Classical education emphasizes the fact that all learning must being with wonder. Back in the fourth century B.C., Plato wrote of the importance of wonder, claiming through a character in one of his dialogues that wonder is the beginning of philosophy, which is the Greek word for love of wisdom. In effect, he is claiming that wisdom, and therefore all learning, must begin with wonder. We need our learning to be ignited by a thirst for knowledge. It is that innate awe at the truth, goodness or beauty of the world that enlivens a true education.
And there is certainly much to wonder about. As G.K. Chesterton once famously said, “The world will never starve for want of wonders; only for want of wonder.”
If the world is so full of wonders and wonder is so important for learning, it is then little wonder that St. Jerome emphasizes it as part of our commitment to classical education. While many schools often stifle the innate wonder of young children, St. Jerome works to foster the wonder of our young students. Our primary school teachers have consciously taken on the honorable task educating with wonder.
How do they cultivate wonder in students? They encourage wonder by connecting knowledge back to its primary end. They do it by taking time to show students the best things. They do it through personal example and interest in their own learning. And they each do it in their own creative ways.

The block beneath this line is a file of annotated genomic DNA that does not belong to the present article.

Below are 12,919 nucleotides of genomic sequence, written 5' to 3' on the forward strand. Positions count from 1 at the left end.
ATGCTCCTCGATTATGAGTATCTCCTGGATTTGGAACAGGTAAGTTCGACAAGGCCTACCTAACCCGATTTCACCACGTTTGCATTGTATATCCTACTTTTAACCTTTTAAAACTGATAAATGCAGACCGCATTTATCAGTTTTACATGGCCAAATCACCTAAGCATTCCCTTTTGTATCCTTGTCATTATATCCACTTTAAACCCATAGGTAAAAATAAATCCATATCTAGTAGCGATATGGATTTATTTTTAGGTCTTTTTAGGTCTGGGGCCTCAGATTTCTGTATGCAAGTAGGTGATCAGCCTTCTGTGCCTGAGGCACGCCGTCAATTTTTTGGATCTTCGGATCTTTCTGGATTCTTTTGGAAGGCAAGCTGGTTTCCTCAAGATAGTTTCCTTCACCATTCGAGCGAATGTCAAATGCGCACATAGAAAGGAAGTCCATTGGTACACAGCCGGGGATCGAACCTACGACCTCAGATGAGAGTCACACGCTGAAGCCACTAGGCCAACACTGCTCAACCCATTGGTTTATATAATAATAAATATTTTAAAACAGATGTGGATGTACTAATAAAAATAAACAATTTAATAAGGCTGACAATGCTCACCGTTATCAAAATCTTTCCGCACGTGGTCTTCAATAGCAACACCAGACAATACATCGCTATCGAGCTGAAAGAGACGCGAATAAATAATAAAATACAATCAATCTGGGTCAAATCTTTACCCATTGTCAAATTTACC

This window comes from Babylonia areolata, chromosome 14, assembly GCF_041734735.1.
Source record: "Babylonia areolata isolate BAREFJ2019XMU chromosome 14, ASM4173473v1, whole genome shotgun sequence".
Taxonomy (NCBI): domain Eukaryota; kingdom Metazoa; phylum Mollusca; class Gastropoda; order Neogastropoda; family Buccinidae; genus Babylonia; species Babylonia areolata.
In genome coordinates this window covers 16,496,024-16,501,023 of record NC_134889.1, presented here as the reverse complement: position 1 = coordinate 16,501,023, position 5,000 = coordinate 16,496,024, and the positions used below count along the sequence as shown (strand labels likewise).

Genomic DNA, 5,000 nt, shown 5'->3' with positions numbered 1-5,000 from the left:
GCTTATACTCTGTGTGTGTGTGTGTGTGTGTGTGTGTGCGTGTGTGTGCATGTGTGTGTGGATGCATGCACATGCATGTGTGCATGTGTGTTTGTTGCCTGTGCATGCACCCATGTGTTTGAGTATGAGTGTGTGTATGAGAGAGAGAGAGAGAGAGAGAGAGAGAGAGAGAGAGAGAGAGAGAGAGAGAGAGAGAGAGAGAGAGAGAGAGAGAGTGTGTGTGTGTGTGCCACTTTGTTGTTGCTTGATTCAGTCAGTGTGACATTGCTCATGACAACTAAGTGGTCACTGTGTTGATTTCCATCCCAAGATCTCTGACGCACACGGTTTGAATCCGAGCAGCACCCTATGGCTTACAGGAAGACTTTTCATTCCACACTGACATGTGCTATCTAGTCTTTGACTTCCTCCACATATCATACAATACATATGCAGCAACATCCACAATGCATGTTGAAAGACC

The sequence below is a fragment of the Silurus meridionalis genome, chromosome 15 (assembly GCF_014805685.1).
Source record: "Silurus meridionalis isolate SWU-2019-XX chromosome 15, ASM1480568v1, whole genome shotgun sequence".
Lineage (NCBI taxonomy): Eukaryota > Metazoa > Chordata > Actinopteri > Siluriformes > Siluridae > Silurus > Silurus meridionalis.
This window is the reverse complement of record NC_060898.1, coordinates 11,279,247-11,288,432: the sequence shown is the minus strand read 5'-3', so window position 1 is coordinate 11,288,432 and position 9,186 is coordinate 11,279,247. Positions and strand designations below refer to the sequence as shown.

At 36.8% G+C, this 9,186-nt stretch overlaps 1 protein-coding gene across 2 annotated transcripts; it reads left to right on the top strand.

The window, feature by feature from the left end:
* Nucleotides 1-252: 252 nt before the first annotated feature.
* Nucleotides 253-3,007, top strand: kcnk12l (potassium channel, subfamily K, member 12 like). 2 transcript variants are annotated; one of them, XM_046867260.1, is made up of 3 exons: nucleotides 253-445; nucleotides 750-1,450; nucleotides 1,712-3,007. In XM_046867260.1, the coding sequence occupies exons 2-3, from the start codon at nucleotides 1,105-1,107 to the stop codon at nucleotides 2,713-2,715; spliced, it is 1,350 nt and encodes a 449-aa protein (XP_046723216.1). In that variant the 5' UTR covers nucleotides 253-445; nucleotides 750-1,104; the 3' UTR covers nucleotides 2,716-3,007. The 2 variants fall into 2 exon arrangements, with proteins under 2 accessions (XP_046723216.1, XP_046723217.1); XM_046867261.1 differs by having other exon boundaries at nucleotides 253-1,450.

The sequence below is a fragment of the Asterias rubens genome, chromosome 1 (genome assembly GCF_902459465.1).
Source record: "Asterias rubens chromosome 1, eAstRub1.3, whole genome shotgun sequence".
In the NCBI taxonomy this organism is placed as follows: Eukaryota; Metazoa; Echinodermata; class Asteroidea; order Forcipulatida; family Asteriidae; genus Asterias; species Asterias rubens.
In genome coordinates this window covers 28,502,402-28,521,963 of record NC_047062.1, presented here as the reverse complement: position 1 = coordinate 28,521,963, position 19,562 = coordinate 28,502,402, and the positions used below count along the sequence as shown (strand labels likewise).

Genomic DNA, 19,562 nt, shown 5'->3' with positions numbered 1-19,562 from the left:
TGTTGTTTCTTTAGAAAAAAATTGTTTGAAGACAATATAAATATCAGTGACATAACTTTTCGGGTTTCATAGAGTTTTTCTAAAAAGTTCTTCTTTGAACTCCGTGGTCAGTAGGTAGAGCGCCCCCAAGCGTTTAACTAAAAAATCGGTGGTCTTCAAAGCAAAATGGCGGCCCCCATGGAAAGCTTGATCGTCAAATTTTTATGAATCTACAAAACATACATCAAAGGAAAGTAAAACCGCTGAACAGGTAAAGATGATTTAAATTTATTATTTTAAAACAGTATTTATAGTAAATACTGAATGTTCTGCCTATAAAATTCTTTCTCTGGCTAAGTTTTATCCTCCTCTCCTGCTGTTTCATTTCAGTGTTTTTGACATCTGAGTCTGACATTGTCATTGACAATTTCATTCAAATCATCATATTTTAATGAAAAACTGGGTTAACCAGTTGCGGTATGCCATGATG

Here is a beautiful example from our first-grade teacher, Mrs. Byers. At the beginning of a new history unit, she draws up a “wonder wall” and encourages students to share their “wonders.” By beginning the study of a new period of history this way, she is building on students’ natural desire to know. Their future learning will be driven their innate desire to answer very human questions. What a wonderful idea!
Mrs. Byers, 1st grade
This emphasis on wonder also harmonizes with the intellectual tradition of the Church. In his encyclical Fides et Ratio, Saint John Paul II explains that the most important knowledge people seek in life always springs from “the wonder awakened in them by the contemplation of creation.” He continues, “Without wonder, men and women would lapse into a deadening routine and little by little would become incapable of a life which is genuinely personal.”
If wonder animates our pursuit of knowledge and allows us to live a personal life, let us celebrate these wonderful students at St. Jerome School and the teachers who encourage them on this path.
Speaking of our youngest students, stay tuned for next week’s post on the importance of memorization in the grammar stage or elementary years.